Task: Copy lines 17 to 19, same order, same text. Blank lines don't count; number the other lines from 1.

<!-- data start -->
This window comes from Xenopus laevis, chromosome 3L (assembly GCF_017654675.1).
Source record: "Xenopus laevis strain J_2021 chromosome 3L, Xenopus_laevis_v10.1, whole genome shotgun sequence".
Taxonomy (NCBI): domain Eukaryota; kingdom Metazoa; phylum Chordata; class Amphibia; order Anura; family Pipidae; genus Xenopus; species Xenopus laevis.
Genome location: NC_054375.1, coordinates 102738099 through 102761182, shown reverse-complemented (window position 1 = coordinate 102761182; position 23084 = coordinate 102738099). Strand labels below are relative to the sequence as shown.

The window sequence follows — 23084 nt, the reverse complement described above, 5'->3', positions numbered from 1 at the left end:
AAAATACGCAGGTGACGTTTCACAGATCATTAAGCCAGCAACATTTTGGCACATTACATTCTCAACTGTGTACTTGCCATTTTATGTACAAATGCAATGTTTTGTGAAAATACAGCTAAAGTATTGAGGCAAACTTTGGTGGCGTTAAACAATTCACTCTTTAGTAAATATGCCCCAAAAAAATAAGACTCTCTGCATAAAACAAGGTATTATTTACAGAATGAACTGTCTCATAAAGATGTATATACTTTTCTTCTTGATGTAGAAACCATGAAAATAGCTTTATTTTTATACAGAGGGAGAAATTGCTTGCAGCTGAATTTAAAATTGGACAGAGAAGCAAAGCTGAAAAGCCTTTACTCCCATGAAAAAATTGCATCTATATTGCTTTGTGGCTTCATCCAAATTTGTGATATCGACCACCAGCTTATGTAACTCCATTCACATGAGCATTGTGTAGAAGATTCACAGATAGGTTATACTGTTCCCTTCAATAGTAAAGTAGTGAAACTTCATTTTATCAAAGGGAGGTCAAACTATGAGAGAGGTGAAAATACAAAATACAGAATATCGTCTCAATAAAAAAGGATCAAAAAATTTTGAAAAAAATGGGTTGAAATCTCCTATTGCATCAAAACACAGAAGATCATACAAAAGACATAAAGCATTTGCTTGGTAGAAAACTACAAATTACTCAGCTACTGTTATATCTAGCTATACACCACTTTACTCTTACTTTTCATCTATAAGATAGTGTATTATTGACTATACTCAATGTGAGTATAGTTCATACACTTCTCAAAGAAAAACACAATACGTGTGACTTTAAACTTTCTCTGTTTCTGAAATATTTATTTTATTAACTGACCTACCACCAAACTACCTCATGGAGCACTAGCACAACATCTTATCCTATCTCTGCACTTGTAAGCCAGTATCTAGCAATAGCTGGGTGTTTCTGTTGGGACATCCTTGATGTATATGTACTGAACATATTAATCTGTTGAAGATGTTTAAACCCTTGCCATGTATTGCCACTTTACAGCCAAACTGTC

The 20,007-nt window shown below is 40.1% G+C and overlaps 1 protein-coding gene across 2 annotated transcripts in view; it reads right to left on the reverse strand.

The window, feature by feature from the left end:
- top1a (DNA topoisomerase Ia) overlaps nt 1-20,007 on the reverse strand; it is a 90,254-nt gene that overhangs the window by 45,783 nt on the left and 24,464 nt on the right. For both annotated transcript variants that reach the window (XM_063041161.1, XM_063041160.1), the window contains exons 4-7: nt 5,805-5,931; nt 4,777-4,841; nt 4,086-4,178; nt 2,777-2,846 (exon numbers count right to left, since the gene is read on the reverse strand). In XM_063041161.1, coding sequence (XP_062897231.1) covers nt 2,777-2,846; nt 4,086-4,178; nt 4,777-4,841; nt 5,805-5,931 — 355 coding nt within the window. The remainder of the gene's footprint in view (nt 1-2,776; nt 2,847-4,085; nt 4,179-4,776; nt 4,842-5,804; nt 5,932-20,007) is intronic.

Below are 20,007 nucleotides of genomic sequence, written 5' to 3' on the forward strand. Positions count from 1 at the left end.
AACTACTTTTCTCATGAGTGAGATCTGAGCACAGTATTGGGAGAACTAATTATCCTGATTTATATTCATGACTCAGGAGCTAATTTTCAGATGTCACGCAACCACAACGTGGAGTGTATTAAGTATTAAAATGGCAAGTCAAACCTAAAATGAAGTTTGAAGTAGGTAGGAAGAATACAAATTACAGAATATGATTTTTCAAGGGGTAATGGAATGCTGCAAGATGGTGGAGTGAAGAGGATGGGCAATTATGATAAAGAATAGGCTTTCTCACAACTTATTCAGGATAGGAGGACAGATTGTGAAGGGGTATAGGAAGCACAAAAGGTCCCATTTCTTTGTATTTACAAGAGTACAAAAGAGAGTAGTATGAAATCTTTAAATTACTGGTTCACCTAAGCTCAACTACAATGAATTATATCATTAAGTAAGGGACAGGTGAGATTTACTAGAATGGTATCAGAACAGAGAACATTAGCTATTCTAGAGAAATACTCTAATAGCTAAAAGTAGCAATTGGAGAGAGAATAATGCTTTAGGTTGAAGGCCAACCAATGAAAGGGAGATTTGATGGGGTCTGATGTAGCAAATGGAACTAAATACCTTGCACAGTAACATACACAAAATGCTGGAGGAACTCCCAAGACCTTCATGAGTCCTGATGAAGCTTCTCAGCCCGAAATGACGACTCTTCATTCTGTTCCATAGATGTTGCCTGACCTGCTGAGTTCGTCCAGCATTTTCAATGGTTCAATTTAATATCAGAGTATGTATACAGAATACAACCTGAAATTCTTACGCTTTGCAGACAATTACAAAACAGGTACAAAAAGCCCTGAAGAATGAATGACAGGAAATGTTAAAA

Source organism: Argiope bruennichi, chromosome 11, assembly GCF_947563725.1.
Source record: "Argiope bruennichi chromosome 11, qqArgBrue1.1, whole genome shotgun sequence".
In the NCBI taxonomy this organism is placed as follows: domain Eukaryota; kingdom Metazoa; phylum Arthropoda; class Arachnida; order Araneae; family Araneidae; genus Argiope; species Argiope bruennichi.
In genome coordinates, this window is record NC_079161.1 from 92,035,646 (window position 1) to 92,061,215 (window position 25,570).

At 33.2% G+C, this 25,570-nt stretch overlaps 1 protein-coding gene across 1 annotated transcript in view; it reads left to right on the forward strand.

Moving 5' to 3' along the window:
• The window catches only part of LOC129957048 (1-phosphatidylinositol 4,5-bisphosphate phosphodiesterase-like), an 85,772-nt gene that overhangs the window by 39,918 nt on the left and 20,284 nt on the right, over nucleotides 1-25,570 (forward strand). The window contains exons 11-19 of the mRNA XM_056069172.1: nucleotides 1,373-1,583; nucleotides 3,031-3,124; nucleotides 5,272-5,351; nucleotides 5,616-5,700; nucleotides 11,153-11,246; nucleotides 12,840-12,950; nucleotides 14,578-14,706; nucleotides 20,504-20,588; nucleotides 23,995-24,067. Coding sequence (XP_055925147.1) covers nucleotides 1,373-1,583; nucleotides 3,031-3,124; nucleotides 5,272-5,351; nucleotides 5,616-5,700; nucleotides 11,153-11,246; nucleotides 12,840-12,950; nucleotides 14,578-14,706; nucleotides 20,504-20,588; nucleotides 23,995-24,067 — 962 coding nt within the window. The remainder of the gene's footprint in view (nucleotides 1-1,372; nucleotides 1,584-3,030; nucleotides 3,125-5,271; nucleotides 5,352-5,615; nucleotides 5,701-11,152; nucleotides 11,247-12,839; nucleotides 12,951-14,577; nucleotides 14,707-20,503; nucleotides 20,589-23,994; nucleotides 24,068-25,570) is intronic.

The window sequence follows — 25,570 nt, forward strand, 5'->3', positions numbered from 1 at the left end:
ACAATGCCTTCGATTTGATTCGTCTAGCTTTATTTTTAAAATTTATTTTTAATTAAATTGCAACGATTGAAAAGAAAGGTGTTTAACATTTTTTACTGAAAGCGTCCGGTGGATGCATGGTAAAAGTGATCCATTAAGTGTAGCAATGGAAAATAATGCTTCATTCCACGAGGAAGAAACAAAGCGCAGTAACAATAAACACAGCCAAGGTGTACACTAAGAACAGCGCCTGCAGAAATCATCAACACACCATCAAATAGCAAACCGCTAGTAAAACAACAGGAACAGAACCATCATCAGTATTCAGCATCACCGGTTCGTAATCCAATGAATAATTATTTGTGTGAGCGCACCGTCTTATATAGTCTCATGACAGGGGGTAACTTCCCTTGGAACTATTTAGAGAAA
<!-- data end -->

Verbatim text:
Moving 5' to 3' along the window:
• The window catches only part of LOC129957048 (1-phosphatidylinositol 4,5-bisphosphate phosphodiesterase-like), an 85,772-nt gene that overhangs the window by 39,918 nt on the left and 20,284 nt on the right, over nucleotides 1-25,570 (forward strand). The window contains exons 11-19 of the mRNA XM_056069172.1: nucleotides 1,373-1,583; nucleotides 3,031-3,124; nucleotides 5,272-5,351; nucleotides 5,616-5,700; nucleotides 11,153-11,246; nucleotides 12,840-12,950; nucleotides 14,578-14,706; nucleotides 20,504-20,588; nucleotides 23,995-24,067. Coding sequence (XP_055925147.1) covers nucleotides 1,373-1,583; nucleotides 3,031-3,124; nucleotides 5,272-5,351; nucleotides 5,616-5,700; nucleotides 11,153-11,246; nucleotides 12,840-12,950; nucleotides 14,578-14,706; nucleotides 20,504-20,588; nucleotides 23,995-24,067 — 962 coding nt within the window. The remainder of the gene's footprint in view (nucleotides 1-1,372; nucleotides 1,584-3,030; nucleotides 3,125-5,271; nucleotides 5,352-5,615; nucleotides 5,701-11,152; nucleotides 11,247-12,839; nucleotides 12,951-14,577; nucleotides 14,707-20,503; nucleotides 20,589-23,994; nucleotides 24,068-25,570) is intronic.

The window sequence follows — 25,570 nt, forward strand, 5'->3', positions numbered from 1 at the left end: